When designing your future remote career, it helps to have concrete examples in mind. Use your social capital to seek out examples among your networks—these can be shared in conversations, emails, or through other channels like social media or blogs. You don’t have to model your vision on anyone else’s, but compiling a diverse set of examples from other remote professionals can be extremely motivating and can shine light on opportunities that you’ve never considered.
When you work remotely, you can’t rely on physical proximity to make you visible to your coworkers and managers. That means that you have to develop other ways to increase your visibility, like developing your thought leadership and establishing channels and messages in which you can highlight your successes.
Internal and external visibility is critical to career growth. Your skills, social capital, experience and vision need to be recognized internally in order to access promotions or other professional opportunities within your organization. And they need to be recognized externally in order to find opportunities outside your organization.
Remote companies can establish mechanisms and practices that increase team members’ visibility, like providing opportunities for remote workers to showcase their expertise and strengths internally, such as skillshares and cross-training, and externally with the support they need to share their expertise at conferences or in publications.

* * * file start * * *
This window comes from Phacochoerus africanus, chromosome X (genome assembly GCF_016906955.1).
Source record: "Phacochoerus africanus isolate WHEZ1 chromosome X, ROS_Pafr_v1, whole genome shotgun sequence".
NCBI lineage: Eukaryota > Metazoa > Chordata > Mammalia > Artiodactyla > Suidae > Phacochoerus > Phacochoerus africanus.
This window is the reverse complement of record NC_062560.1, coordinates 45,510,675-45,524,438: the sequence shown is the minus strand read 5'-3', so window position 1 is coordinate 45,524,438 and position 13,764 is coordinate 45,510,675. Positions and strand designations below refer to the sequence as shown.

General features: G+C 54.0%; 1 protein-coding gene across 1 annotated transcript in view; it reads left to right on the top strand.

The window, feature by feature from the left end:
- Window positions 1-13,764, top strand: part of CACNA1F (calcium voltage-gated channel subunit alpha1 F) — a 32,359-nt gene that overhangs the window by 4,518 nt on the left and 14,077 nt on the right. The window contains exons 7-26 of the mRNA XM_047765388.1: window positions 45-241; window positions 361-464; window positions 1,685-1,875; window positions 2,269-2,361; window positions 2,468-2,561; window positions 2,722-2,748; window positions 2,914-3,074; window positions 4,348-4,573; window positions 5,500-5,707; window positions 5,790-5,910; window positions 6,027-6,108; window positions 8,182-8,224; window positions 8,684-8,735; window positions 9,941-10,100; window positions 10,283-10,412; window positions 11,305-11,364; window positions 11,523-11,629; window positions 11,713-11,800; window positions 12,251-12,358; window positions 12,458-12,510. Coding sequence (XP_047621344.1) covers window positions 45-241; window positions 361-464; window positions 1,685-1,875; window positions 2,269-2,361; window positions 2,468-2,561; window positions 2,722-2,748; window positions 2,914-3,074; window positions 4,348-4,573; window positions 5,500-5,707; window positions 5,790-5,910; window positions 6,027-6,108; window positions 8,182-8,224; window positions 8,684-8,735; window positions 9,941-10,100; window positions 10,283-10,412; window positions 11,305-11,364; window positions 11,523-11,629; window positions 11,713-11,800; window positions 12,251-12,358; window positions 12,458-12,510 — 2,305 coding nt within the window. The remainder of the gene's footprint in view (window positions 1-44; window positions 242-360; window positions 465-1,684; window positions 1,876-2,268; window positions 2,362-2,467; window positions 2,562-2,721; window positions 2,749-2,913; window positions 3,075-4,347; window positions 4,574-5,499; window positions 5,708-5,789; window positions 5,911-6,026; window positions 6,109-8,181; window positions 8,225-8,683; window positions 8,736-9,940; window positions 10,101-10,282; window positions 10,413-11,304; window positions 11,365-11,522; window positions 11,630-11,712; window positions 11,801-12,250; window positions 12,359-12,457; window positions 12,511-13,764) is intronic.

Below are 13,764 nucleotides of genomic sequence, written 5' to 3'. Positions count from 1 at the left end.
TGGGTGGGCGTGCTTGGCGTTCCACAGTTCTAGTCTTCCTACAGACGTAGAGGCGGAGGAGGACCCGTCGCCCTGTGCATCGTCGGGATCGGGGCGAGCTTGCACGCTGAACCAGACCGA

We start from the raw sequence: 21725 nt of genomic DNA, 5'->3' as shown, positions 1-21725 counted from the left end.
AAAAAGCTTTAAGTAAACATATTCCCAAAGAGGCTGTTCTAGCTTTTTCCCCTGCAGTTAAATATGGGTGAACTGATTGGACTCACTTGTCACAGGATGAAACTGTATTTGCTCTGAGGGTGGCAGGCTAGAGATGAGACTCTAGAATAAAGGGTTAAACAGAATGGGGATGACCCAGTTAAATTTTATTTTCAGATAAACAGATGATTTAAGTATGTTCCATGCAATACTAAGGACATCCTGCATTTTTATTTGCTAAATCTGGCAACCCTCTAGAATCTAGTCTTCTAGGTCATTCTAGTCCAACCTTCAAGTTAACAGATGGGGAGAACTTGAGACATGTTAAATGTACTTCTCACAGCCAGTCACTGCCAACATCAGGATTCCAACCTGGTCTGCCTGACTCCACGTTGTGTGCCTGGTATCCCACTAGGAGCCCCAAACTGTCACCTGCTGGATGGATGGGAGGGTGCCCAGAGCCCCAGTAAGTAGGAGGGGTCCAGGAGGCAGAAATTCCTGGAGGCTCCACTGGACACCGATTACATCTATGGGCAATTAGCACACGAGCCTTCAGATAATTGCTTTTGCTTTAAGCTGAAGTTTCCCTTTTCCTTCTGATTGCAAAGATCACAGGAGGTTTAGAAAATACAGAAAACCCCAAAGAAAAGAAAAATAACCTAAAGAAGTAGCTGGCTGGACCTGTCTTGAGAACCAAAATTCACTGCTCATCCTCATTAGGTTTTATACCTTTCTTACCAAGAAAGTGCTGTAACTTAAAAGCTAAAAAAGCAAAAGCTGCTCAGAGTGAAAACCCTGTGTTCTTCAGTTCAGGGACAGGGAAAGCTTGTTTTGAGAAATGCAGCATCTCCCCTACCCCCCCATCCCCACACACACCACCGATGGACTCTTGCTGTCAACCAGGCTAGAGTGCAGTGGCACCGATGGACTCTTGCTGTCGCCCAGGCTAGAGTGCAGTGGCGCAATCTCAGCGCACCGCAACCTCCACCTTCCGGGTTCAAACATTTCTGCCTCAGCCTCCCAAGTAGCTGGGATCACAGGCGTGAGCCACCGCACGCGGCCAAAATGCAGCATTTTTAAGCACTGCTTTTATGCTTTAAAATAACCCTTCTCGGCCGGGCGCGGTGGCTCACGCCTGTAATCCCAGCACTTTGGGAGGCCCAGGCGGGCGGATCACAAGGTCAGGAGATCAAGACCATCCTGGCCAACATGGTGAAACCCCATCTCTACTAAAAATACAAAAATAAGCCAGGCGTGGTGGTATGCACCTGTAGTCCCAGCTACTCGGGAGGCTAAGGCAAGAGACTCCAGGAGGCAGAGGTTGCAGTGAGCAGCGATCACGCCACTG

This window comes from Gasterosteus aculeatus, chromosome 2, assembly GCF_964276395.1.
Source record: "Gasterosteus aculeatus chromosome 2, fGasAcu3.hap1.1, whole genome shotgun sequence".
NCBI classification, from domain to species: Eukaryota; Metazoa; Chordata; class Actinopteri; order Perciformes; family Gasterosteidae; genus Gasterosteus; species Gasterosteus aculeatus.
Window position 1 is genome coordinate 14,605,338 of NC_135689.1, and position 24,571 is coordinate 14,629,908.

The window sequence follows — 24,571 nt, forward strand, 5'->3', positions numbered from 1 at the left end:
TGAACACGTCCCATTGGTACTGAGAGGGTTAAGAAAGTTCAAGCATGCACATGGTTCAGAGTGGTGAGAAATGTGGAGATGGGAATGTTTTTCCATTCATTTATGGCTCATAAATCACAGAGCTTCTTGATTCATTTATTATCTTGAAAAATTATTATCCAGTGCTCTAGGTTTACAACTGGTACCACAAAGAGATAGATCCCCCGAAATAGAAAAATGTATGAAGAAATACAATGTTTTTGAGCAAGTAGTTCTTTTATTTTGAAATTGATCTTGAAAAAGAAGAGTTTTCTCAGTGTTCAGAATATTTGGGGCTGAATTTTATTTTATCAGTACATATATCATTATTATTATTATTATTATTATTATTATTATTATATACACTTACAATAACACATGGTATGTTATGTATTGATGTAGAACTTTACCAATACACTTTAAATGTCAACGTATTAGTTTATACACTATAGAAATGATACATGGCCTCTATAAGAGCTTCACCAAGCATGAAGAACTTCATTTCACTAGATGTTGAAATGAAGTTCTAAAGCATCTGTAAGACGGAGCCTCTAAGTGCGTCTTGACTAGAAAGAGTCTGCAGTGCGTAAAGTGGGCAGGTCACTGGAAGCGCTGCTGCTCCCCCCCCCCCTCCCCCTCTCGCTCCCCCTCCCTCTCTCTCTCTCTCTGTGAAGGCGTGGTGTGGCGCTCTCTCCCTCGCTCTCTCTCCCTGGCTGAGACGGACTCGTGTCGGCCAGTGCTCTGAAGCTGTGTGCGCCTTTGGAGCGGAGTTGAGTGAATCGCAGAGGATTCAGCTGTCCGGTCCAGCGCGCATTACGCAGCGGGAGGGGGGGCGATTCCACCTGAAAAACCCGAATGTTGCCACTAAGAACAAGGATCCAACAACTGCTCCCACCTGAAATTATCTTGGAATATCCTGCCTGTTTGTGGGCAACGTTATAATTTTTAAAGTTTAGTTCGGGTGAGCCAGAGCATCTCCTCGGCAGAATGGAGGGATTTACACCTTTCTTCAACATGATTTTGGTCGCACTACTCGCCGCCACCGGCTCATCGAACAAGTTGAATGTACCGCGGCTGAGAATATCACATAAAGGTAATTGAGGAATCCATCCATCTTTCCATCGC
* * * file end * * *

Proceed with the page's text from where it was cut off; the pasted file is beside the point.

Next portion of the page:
Resources are the people, tools, and programs you enlist to support your remote career development.
People that can help you develop your career include mentors, coaches, managers, human resources representatives, learning and development practitioners, advisors, accountability partners, and colleagues. You’ll leverage your social capital to identify these resources.
Examples of tools that can help your career development include career pathing software, learning management systems, skills assessments, job boards, or any of the tools that you use to develop the other keys to career growth, like social media to increase your visibility or an elearning platform like Workplaceless to develop your skills.
Programs that guide your growth may be available within your organization, like mentorship or leadership programs. External programs like Growplaceless offer those with or without access to those internal programs the opportunity to reflect on what is specific to remote career growth.
Opportunities are the professional and personal rewards that you can access as a result of your interests, skills, knowledge, experience, social capital, visibility, and resources. In order to grow in your remote career, you need to identify and take opportunities that will benefit you professionally.
Opportunities can include promotions, raises and other rewards, or they can include the chance at different roles. Throughout your career you’ll encounter opportunities—by developing a clear vision and developing the keys we cover in Growplaceless, you’ll be better equipped to weigh your options and make decisions that are the most beneficial to your remote career.
Remote organizations can help employees by making opportunities transparent—announce and record any opportunities in a central location that is easily accessible. In addition, organizations can provide the resources that employees need to assess these opportunities and make a decision.
What are some of the biggest challenges you've faced in developing your remote career? Or how about the biggest lessons you've learned? Submit your remote career story here.
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Kristi DePaul contributed to this post.